I think that is actually what really illustrates the problem with insisting that “Soulslike” is a genre in and of itself. It means that Dark Souls itself is a genre-defining experience that can only be strayed from in the most subtle ways rather than being a point of inspiration for people who would see any number of mechanics as Dark Souls’ most core element
The goal is for those mechanics to form an identity of their own, to develop and change into games that are wholly unrecognizable from their origin in Dark Souls. Most procedural games these days don’t resemble Rogue at all, having completely ditched the turn-based, dungeon-crawling RPG mechanics and focused solely on procedural-generation in other contexts like action platformers (Dead Cells) or recontextualized those ideas by putting it all to a rhythm mechanic (Crypt of the Necrodancer). Whether you can see the traces of inspiration or can’t recognize them at all, the purpose of having a genre is to explore different approaches and perspectives in order to refine and innovate on the base ideas, not recreate the same experience ad infinitum
The only problem is that if so many mechanics stem from Dark Souls to create a variety of genres, Dark Souls itself will fit into all of those genres, so giving a complete picture of what kind of game Dark Souls is will require a lot more explanation. Instead of being an Exploratory Action RPG, Dark Souls would become a Recursive Exploratory RPG with Opportunistic Combat and Obfuscated Lore. Granted, I think many games require multiple qualifiers like that (Action Adventure Survival Shooters with Crafting elements come to mind)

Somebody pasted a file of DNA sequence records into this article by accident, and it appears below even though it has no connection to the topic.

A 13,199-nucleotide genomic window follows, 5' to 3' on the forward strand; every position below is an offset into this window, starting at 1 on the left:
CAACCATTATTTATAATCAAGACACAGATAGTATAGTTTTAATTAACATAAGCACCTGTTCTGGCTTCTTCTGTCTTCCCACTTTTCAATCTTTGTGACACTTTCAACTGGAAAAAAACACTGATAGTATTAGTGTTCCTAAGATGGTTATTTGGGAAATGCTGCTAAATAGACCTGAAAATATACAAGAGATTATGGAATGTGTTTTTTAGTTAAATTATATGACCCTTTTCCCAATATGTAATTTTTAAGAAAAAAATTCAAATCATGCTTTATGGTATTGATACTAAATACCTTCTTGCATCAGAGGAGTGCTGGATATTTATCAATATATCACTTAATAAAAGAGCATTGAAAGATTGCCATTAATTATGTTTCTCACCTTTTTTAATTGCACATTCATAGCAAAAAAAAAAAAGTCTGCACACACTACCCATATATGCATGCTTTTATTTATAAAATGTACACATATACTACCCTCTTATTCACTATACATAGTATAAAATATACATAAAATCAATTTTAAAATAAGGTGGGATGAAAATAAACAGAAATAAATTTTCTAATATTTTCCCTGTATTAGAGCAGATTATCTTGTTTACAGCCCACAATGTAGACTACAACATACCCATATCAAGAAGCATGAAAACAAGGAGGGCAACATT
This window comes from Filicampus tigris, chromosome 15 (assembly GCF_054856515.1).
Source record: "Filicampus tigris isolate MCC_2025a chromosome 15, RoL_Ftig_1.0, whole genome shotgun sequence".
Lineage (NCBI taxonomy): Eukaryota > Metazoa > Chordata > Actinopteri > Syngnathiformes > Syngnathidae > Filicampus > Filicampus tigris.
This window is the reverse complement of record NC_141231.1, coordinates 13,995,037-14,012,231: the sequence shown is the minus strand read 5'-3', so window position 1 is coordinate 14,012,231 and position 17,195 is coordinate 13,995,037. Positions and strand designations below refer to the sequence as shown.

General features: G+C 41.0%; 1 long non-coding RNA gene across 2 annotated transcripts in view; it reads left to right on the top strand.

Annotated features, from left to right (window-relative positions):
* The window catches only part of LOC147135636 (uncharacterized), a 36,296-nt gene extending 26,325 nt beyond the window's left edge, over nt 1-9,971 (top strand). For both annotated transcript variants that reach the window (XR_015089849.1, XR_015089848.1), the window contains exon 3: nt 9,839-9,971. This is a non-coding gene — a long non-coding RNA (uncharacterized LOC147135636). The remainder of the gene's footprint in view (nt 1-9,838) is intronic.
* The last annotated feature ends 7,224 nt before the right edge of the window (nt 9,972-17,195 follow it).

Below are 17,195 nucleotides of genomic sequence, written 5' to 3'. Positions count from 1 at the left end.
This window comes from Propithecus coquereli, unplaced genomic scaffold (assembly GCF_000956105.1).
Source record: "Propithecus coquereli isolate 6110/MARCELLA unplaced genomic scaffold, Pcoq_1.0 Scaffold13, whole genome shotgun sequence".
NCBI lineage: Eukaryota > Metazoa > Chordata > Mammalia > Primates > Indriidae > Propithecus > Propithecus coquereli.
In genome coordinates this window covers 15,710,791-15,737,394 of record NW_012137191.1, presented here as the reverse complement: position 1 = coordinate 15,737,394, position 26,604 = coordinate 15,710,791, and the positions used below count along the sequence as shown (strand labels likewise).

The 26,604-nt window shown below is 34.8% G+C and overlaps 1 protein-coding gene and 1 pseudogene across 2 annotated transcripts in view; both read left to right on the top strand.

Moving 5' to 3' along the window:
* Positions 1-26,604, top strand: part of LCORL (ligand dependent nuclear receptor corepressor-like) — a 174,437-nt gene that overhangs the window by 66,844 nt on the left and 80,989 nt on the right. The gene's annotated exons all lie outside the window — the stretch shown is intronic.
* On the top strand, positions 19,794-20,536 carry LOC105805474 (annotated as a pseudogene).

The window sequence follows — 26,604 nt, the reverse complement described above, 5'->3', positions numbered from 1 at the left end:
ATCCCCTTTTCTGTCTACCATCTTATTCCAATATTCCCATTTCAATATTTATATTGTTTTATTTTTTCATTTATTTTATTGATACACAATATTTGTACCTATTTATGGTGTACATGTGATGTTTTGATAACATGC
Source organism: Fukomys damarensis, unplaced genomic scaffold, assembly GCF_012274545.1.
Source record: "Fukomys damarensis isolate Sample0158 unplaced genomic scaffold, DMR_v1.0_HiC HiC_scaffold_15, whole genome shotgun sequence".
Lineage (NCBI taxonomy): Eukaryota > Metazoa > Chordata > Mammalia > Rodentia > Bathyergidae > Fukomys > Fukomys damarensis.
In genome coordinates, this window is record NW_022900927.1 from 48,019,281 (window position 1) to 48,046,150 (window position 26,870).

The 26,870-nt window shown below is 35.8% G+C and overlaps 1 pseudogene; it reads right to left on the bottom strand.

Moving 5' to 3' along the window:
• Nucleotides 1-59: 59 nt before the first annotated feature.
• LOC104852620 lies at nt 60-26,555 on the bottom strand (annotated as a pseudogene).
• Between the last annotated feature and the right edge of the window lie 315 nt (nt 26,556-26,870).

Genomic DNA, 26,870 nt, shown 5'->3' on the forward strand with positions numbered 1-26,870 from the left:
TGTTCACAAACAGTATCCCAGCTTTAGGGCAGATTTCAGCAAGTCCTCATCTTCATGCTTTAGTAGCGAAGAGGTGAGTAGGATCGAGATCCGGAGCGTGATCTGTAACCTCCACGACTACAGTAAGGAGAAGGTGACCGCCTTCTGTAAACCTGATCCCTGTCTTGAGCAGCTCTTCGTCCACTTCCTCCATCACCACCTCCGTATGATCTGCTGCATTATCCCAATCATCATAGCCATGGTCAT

Still, I think that’s just the price you pay for having a game that means so many different things to so many different people. There are so many ways that Dark Souls differentiates itself from other games that it’s not surprising it would lend itself to creating multiple genres, and inadvertently forcing itself to bear the names of all of those genres is really just proof of how influential it is, and should be seen more as a badge of honor than a point of contention
So that’s where I am now. Dark Souls presents too many unique aspects to be summed up in just one term, and thus games that seek to draw inspiration from Dark Souls shouldn’t try to emulate all of those aspects, but choose one and build on it in their own, unique ways. Opportunistic combat, Recursive challenges, and Obfuscated storytelling are all worth analyzing and expanding in their own right and all have the potential to spawn their own incredibly fun and varied genres, much more so than simple clones of an existing, popular title
I still expect to find new developments in this conversation, but I think this is an extremely important step that illustrates exactly why this conversation needs to be had. We don’t want to restrict the possibilities of what can come from Dark Souls or other landmark titles, so it’s only appropriate that we not limit ourselves to deriving only one genre from them either